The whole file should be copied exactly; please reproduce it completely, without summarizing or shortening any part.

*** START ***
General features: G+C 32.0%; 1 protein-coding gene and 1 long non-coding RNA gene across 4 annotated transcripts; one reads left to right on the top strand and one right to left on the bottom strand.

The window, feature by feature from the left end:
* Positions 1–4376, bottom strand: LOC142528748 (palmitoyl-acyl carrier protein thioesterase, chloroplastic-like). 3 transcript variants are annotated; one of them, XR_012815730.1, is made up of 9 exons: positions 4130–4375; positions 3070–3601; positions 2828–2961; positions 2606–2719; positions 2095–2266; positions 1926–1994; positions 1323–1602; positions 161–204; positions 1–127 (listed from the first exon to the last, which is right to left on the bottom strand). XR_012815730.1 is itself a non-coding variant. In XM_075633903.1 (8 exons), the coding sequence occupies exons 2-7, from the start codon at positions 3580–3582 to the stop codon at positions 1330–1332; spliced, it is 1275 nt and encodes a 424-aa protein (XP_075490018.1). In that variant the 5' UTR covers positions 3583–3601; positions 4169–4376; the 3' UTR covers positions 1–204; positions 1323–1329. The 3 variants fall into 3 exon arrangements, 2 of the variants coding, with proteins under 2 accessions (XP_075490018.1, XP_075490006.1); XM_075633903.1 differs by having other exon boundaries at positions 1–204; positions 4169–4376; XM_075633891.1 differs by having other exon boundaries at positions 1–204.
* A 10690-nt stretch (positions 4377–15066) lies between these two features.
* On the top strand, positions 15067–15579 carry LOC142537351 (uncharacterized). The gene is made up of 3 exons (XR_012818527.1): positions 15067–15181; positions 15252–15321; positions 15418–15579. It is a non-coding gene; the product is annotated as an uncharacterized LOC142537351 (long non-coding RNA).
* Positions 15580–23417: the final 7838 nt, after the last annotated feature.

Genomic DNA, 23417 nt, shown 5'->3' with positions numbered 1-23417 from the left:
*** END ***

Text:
General features: G+C 32.0%; 1 protein-coding gene and 1 long non-coding RNA gene across 4 annotated transcripts; one reads left to right on the top strand and one right to left on the bottom strand.

The window, feature by feature from the left end:
* Positions 1–4376, bottom strand: LOC142528748 (palmitoyl-acyl carrier protein thioesterase, chloroplastic-like). 3 transcript variants are annotated; one of them, XR_012815730.1, is made up of 9 exons: positions 4130–4375; positions 3070–3601; positions 2828–2961; positions 2606–2719; positions 2095–2266; positions 1926–1994; positions 1323–1602; positions 161–204; positions 1–127 (listed from the first exon to the last, which is right to left on the bottom strand). XR_012815730.1 is itself a non-coding variant. In XM_075633903.1 (8 exons), the coding sequence occupies exons 2-7, from the start codon at positions 3580–3582 to the stop codon at positions 1330–1332; spliced, it is 1275 nt and encodes a 424-aa protein (XP_075490018.1). In that variant the 5' UTR covers positions 3583–3601; positions 4169–4376; the 3' UTR covers positions 1–204; positions 1323–1329. The 3 variants fall into 3 exon arrangements, 2 of the variants coding, with proteins under 2 accessions (XP_075490018.1, XP_075490006.1); XM_075633903.1 differs by having other exon boundaries at positions 1–204; positions 4169–4376; XM_075633891.1 differs by having other exon boundaries at positions 1–204.
* A 10690-nt stretch (positions 4377–15066) lies between these two features.
* On the top strand, positions 15067–15579 carry LOC142537351 (uncharacterized). The gene is made up of 3 exons (XR_012818527.1): positions 15067–15181; positions 15252–15321; positions 15418–15579. It is a non-coding gene; the product is annotated as an uncharacterized LOC142537351 (long non-coding RNA).
* Positions 15580–23417: the final 7838 nt, after the last annotated feature.

Genomic DNA, 23417 nt, shown 5'->3' with positions numbered 1-23417 from the left: